Harnessing ocean waves can help mankind power a sustainable future. Floating turbines bob up and down while turning the motion of water currents into electrical energy. Oscilla Power, one of the companies to pioneer wave energy converters (WEC), has recently launched their Triton-C WEC in Hawaiian waters. After a long period of development, the new device will now be tested for its power output while facing the rough elements of the open ocean.
Triton-C uses a multi-mode point absorber strategy. This consists of a geometrically optimized surface float connected to a ring-shaped, vertically asymmetric heave plate by three flexible tendons. Unlike most WECs, Triton’s floating portion on the surface can harvest energy from ocean waves across all varieties of movement with the current: heave, pitch, surge, roll, and yaw. This provides better energy capture capabilities across a variety of oceanic conditions. Average annual energy production is higher and the cost of electricity falls.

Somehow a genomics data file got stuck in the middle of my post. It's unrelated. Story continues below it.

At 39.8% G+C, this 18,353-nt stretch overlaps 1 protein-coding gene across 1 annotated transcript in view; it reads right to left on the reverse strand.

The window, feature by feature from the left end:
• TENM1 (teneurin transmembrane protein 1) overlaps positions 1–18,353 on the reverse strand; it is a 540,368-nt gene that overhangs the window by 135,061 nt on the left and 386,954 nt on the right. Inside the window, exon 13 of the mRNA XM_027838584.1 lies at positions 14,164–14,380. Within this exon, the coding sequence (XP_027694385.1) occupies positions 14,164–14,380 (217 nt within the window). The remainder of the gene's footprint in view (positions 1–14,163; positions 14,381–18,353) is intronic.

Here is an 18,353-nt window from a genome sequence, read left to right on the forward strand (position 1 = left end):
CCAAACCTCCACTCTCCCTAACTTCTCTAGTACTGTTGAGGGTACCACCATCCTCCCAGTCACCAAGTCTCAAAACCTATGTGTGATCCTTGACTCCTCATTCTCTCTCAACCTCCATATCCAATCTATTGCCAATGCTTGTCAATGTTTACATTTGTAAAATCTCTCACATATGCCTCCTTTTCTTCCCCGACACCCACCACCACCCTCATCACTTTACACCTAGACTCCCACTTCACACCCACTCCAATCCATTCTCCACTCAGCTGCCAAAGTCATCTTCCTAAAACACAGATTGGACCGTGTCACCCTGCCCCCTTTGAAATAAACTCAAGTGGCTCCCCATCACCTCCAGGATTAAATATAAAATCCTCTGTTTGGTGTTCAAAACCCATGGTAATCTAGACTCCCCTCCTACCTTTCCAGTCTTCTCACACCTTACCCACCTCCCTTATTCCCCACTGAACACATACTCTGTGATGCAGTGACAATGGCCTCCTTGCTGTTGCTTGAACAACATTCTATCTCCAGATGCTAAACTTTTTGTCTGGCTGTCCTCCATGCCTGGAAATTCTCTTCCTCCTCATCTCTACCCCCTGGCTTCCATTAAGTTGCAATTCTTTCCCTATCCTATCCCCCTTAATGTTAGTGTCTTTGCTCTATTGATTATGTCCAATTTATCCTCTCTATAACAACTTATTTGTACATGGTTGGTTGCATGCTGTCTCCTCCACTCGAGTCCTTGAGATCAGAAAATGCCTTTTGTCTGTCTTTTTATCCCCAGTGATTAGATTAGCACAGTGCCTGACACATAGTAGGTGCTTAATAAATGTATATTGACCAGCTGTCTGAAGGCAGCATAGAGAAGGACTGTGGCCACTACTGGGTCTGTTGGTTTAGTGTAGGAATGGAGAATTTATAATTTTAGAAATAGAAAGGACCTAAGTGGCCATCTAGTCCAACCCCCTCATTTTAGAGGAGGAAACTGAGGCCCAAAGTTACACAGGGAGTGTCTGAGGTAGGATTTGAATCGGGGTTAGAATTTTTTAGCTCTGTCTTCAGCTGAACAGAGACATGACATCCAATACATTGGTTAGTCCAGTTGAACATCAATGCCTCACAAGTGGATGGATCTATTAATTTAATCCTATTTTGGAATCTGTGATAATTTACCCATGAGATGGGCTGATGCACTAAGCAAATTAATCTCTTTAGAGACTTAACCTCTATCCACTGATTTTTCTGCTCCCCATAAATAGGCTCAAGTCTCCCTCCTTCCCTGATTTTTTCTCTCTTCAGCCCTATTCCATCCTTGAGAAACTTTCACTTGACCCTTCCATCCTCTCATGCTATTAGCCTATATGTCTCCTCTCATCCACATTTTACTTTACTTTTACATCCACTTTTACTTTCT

This promise of electrical output and durability is about to be put to the test in the waters off of Hawaii, where it will begin its work in a Marine Corps base. The Triton-C can produce 100kW in energetic waves, however, the test site will only allow 30kW (enough to provide power for about 25 houses) in production.
In the future, larger versions of the Triton-C may provide power for settlements in remote locations such as the Alaskan coast. Output for the larger units may reach 1 MW. A device of this size is intended for a trial in the Indian Ocean. Governor Jay Inslee of Washington, a state which helped fund the Triton-C research, said, “The launch of the Triton-C is an impressive reflection of the clean energy innovation supported by our state’s Clean Energy Fund.”